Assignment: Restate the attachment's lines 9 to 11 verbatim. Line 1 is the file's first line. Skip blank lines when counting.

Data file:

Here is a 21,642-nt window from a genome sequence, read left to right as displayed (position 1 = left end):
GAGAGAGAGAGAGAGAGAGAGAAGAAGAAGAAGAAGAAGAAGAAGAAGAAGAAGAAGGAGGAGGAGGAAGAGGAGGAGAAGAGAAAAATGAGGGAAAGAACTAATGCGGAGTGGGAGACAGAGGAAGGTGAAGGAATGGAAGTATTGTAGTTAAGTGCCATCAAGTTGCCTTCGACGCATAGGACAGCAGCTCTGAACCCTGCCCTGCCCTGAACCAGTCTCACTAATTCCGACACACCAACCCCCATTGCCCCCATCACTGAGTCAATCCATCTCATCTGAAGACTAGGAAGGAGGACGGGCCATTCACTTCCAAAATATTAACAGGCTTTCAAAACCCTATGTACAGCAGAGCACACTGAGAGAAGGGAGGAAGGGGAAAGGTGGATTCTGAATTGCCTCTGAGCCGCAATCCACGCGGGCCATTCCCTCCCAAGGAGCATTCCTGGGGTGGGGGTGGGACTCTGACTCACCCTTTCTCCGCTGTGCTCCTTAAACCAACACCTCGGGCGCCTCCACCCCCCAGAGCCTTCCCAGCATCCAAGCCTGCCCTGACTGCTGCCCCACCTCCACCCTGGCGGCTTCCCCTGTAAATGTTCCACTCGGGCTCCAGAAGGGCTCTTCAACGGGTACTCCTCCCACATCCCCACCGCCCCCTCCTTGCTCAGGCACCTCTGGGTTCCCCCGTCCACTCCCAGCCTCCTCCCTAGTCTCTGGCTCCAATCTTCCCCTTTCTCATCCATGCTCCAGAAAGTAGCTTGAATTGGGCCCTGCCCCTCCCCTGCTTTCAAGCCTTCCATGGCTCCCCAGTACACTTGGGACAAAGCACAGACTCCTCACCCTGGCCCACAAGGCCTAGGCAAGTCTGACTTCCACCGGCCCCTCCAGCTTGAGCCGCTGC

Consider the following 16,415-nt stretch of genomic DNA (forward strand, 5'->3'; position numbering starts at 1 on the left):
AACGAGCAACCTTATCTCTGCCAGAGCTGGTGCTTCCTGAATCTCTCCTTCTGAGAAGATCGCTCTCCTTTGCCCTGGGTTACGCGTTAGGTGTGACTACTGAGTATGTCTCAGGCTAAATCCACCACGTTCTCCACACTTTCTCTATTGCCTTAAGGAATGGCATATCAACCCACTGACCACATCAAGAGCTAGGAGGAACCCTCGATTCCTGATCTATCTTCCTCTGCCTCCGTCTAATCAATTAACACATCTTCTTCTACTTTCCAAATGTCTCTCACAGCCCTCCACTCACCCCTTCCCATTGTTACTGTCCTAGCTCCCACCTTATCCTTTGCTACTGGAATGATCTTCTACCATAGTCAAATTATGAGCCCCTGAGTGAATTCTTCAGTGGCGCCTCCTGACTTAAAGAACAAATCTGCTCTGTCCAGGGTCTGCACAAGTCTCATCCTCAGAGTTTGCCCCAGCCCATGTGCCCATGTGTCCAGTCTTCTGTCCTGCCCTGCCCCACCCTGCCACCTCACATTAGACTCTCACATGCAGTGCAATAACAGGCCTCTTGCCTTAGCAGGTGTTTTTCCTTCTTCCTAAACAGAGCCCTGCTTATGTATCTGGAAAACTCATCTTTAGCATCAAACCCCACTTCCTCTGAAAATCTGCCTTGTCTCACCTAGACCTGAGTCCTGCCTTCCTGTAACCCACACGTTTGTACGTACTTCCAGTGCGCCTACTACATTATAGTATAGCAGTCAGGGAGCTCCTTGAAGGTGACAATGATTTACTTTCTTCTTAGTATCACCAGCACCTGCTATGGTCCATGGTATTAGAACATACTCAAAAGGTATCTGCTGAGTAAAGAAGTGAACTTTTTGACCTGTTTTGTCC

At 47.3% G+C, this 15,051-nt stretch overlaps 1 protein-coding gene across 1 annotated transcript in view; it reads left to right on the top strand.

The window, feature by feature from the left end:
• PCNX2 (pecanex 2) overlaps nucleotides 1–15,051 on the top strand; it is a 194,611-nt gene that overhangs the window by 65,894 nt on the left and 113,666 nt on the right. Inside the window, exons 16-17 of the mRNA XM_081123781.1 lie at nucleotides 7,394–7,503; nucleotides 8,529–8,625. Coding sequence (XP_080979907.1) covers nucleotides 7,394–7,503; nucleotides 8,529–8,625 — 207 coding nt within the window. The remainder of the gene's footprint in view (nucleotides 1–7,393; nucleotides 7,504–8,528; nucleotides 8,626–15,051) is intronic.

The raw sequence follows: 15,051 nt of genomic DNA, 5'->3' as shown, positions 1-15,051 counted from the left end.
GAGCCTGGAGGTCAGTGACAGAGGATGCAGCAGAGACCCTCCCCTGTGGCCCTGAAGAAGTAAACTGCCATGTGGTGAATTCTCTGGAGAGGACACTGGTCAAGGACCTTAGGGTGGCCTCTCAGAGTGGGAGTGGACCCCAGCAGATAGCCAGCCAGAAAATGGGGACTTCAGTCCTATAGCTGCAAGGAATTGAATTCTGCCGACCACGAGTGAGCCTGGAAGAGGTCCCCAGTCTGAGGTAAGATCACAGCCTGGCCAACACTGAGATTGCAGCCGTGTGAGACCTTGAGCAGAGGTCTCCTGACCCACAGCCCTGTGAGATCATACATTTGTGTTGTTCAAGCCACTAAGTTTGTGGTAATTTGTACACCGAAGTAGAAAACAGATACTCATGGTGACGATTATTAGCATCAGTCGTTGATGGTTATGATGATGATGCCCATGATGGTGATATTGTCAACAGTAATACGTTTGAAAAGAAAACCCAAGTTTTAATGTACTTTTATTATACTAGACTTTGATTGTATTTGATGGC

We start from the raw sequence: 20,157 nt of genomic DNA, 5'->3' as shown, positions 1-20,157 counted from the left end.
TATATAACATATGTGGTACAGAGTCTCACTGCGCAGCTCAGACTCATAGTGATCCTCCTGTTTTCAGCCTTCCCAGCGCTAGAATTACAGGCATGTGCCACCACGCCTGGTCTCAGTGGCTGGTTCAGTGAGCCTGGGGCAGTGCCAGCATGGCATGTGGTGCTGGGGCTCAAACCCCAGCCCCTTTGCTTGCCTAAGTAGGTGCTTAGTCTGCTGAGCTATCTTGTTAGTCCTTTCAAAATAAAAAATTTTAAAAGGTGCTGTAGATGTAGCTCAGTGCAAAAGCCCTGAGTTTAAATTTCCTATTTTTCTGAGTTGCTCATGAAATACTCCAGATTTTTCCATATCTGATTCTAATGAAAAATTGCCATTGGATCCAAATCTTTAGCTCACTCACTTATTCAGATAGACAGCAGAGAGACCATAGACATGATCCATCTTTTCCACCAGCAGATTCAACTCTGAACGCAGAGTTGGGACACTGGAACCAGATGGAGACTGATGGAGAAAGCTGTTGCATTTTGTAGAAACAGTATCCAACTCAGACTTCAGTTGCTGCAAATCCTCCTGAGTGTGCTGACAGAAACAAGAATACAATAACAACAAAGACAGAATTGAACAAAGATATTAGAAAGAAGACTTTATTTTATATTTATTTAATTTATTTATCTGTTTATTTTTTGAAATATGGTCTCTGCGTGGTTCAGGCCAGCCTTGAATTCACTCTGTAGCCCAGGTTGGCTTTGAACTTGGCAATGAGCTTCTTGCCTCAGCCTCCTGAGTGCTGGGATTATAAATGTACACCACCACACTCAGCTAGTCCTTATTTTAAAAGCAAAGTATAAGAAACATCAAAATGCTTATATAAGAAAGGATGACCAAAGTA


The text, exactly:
GAGCCTGGAGGTCAGTGACAGAGGATGCAGCAGAGACCCTCCCCTGTGGCCCTGAAGAAGTAAACTGCCATGTGGTGAATTCTCTGGAGAGGACACTGGTCAAGGACCTTAGGGTGGCCTCTCAGAGTGGGAGTGGACCCCAGCAGATAGCCAGCCAGAAAATGGGGACTTCAGTCCTATAGCTGCAAGGAATTGAATTCTGCCGACCACGAGTGAGCCTGGAAGAGGTCCCCAGTCTGAGGTAAGATCACAGCCTGGCCAACACTGAGATTGCAGCCGTGTGAGACCTTGAGCAGAGGTCTCCTGACCCACAGCCCTGTGAGATCATACATTTGTGTTGTTCAAGCCACTAAGTTTGTGGTAATTTGTACACCGAAGTAGAAAACAGATACTCATGGTGACGATTATTAGCATCAGTCGTTGATGGTTATGATGATGATGCCCATGATGGTGATATTGTCAACAGTAATACGTTTGAAAAGAAAACCCAAGTTTTAATGTACTTTTATTATACTAGACTTTGATTGTATTTGATGGC

We start from the raw sequence: 20,157 nt of genomic DNA, 5'->3' as shown, positions 1-20,157 counted from the left end.
TATATAACATATGTGGTACAGAGTCTCACTGCGCAGCTCAGACTCATAGTGATCCTCCTGTTTTCAGCCTTCCCAGCGCTAGAATTACAGGCATGTGCCACCACGCCTGGTCTCAGTGGCTGGTTCAGTGAGCCTGGGGCAGTGCCAGCATGGCATGTGGTGCTGGGGCTCAAACCCCAGCCCCTTTGCTTGCCTAAGTAGGTGCTTAGTCTGCTGAGCTATCTTGTTAGTCCTTTCAAAATAAAAAATTTTAAAAGGTGCTGTAGATGTAGCTCAGTGCAAAAGCCCTGAGTTTAAATTTCCTATTTTTCTGAGTTGCTCATGAAATACTCCAGATTTTTCCATATCTGATTCTAATGAAAAATTGCCATTGGATCCAAATCTTTAGCTCACTCACTTATTCAGATAGACAGCAGAGAGACCATAGACATGATCCATCTTTTCCACCAGCAGATTCAACTCTGAACGCAGAGTTGGGACACTGGAACCAGATGGAGACTGATGGAGAAAGCTGTTGCATTTTGTAGAAACAGTATCCAACTCAGACTTCAGTTGCTGCAAATCCTCCTGAGTGTGCTGACAGAAACAAGAATACAATAACAACAAAGACAGAATTGAACAAAGATATTAGAAAGAAGACTTTATTTTATATTTATTTAATTTATTTATCTGTTTATTTTTTGAAATATGGTCTCTGCGTGGTTCAGGCCAGCCTTGAATTCACTCTGTAGCCCAGGTTGGCTTTGAACTTGGCAATGAGCTTCTTGCCTCAGCCTCCTGAGTGCTGGGATTATAAATGTACACCACCACACTCAGCTAGTCCTTATTTTAAAAGCAAAGTATAAGAAACATCAAAATGCTTATATAAGAAAGGATGACCAAAGTA